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[Xiii.]

near Petersburg, December 3, 1864.
* * * I was at Colonel Pegram's quarters yesterday afternoon to hear Bishop Lay. His text was the importance of the Holy Ghost, and the sermon was a most excellent one.

Everything continues quiet in our front. Eight Yankee deserters [416] have surrendered to my command since my return. Desertions from the enemy are of nightly occurrence. Night before last there was loud cheering all along the Yankee line, and our men responded to it with deafening yells. A deserter told us that it was reported that Schofield had captured twenty thousand Georgia militia, and that they had been ordered to cheer. He also stated that there was great dissatisfaction in the Yankee army, and that more men would desert if they could get a chance. The Sixty-first New York was relieved a few nights since by another regiment, as it was feared that the greater part of it would come over to us. They complain of too much work and drilling and an insufficiency of rations, the latter causing them to spend all their money with the sutlers. I am sorry to say that several of our men have also deserted. The whistle of the Yankee trains is distinctly heard from where we are, and their bands and drum corps are constantly playing and beating within our hearing. See above letter of December 6, in corroboration. * *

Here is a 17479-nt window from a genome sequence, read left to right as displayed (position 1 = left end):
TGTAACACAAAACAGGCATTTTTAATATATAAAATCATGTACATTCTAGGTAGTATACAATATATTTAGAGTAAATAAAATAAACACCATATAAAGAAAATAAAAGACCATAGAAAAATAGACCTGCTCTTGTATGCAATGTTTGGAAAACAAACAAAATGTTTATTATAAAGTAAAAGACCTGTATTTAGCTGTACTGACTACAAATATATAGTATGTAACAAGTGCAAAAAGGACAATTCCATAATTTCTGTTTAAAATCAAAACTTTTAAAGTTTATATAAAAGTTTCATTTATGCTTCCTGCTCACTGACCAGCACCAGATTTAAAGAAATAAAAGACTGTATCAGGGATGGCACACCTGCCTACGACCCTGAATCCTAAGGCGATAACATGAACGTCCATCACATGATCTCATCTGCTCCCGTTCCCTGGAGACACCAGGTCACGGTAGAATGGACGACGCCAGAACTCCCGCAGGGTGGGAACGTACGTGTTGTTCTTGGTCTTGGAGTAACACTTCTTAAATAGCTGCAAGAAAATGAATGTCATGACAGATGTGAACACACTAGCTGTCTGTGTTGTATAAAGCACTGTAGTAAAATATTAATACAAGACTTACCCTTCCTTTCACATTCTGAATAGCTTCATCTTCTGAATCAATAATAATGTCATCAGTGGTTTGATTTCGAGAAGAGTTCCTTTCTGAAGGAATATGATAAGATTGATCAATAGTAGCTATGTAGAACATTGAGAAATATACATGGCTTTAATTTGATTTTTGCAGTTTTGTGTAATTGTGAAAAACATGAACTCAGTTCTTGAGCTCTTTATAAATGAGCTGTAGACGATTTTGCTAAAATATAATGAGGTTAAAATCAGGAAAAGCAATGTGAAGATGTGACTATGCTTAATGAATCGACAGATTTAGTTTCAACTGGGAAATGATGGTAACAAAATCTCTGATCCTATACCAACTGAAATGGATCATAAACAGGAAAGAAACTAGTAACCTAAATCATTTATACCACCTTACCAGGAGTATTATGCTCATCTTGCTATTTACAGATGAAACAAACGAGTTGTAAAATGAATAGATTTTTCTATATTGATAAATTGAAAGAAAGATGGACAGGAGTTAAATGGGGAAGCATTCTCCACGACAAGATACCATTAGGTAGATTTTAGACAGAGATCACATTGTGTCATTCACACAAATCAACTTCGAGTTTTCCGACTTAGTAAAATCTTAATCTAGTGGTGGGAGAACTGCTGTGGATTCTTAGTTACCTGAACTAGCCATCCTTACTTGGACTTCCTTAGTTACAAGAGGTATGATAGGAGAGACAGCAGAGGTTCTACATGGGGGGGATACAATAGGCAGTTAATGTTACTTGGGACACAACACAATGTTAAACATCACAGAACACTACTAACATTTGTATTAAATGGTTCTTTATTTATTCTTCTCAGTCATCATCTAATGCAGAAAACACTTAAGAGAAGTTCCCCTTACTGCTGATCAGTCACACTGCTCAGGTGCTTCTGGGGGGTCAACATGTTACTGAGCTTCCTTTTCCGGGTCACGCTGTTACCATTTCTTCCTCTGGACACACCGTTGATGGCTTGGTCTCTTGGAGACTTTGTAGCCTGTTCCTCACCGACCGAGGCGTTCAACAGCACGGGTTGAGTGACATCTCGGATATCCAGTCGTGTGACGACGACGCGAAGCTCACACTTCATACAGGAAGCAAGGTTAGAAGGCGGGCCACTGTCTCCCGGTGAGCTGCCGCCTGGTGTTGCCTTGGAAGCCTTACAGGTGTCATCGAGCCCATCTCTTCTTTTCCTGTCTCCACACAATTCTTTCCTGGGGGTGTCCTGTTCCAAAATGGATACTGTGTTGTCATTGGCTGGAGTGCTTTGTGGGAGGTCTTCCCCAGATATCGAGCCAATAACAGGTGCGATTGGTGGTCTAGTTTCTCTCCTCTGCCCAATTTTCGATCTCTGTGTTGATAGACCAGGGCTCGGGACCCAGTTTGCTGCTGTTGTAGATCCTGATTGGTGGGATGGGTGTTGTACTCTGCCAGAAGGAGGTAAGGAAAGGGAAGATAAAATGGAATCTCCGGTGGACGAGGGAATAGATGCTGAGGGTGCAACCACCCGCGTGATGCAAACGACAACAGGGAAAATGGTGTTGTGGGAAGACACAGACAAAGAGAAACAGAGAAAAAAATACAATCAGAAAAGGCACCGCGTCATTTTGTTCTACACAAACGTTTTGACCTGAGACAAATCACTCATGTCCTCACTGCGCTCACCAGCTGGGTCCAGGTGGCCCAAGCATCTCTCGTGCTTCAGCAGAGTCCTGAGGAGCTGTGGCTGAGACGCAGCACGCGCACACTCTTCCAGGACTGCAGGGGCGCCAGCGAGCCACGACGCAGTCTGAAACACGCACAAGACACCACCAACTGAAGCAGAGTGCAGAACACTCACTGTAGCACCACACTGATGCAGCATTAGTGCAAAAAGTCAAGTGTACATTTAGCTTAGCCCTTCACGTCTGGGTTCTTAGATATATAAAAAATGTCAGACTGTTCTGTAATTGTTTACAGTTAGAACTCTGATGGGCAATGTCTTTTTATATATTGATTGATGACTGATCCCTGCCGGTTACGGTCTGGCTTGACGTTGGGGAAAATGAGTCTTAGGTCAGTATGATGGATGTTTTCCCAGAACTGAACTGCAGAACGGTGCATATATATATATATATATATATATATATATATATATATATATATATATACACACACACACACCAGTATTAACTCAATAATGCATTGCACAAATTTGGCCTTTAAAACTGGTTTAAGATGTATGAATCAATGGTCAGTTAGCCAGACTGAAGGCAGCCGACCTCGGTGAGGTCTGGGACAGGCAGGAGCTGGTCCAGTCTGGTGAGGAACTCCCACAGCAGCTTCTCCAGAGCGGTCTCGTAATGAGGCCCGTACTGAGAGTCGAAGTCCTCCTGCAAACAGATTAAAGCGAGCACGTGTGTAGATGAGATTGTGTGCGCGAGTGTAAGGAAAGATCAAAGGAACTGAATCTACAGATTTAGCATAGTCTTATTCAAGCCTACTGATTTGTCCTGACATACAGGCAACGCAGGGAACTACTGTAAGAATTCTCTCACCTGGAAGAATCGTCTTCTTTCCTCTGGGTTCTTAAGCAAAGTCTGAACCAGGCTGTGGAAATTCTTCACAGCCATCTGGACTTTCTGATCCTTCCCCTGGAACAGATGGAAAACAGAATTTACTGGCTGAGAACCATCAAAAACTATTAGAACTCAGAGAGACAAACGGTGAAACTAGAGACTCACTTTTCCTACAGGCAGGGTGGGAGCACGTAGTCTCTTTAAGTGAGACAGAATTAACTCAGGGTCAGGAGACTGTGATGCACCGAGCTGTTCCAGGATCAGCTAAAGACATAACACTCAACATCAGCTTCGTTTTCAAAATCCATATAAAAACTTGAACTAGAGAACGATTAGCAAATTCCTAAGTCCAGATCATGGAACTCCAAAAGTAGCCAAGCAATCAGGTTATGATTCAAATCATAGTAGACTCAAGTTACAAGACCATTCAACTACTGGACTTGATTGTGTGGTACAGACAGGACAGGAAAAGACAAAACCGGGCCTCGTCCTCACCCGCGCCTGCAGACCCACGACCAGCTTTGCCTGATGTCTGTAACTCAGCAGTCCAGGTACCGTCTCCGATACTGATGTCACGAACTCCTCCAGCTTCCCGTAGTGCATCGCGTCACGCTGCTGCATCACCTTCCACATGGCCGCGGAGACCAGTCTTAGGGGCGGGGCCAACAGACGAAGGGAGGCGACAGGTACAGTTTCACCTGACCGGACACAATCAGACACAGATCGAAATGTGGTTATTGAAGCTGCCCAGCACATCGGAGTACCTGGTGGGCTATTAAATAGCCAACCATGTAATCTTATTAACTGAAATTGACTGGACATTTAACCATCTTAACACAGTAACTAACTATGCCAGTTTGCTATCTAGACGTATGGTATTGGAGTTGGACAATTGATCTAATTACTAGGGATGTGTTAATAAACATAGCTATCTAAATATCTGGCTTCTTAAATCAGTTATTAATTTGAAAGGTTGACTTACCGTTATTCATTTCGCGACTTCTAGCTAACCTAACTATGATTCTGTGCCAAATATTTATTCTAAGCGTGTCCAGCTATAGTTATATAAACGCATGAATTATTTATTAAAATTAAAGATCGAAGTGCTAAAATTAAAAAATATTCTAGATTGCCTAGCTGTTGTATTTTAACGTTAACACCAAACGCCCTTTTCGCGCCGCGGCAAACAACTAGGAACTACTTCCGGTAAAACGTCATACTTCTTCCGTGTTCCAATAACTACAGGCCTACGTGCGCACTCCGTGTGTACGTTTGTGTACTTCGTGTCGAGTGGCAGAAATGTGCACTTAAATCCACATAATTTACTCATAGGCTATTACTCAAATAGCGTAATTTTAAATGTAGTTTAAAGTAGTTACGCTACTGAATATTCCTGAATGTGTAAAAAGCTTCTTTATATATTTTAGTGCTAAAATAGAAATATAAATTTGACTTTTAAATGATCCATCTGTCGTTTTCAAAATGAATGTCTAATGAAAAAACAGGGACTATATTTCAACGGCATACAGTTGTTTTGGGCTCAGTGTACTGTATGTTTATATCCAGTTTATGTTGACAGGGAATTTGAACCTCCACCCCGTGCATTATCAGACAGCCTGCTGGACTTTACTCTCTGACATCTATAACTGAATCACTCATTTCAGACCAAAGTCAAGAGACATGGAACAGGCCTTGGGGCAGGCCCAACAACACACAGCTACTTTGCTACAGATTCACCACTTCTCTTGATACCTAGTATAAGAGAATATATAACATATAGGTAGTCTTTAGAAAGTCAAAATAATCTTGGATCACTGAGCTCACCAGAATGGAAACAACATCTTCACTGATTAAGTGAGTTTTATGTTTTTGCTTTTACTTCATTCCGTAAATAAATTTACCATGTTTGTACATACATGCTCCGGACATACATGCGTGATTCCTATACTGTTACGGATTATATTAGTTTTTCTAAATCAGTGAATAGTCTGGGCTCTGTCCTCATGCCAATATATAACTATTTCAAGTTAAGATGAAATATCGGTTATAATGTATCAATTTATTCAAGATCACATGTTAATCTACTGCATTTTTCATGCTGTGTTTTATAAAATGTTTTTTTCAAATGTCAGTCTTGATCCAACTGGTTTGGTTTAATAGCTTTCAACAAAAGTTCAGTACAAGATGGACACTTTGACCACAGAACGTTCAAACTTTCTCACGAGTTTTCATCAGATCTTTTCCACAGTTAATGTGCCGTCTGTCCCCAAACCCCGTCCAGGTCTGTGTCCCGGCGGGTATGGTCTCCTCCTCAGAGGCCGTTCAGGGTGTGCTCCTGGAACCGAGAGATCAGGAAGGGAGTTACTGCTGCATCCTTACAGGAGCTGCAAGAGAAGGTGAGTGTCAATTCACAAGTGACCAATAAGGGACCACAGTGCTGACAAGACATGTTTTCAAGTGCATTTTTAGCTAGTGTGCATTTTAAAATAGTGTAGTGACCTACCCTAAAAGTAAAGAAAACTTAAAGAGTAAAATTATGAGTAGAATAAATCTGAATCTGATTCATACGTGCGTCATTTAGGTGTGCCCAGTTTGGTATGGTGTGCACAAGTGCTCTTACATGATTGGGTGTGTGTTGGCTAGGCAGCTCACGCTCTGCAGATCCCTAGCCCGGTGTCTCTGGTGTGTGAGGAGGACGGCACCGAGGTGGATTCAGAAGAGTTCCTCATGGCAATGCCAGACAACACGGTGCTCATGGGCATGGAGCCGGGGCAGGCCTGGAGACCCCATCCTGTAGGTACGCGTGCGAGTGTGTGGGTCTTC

near Petersburg, December 6, 1864.
* * *Another Yankee deserter came over to us last night and corroborates the previous statement that the Sixty-first New York regiment was relieved a few nights ago about midnight by the Second from the same State, as they were afraid all of the Sixty-first would come over to us. The deserter this morning is a Scotchman and a member of the Second regiment, which relieved the Sixty-first. The Second and Fifth Yankee corps are on this part of the line, the Second having relieved the Ninth, which has gone into winter quarters in the rear, so it is stated. It is a thing of daily occurrence to see a Yankee general riding along the picket line, as the pickets do not fire at each other now. We are damming back the water on my left so as to strengthen our position, and we will, when both dams are completed, have a large sheet of water near us. The men all along the lines are kept constantly at work, making alterations in some parts, and reviewing others, so as to make them stand the effects of the winter better.


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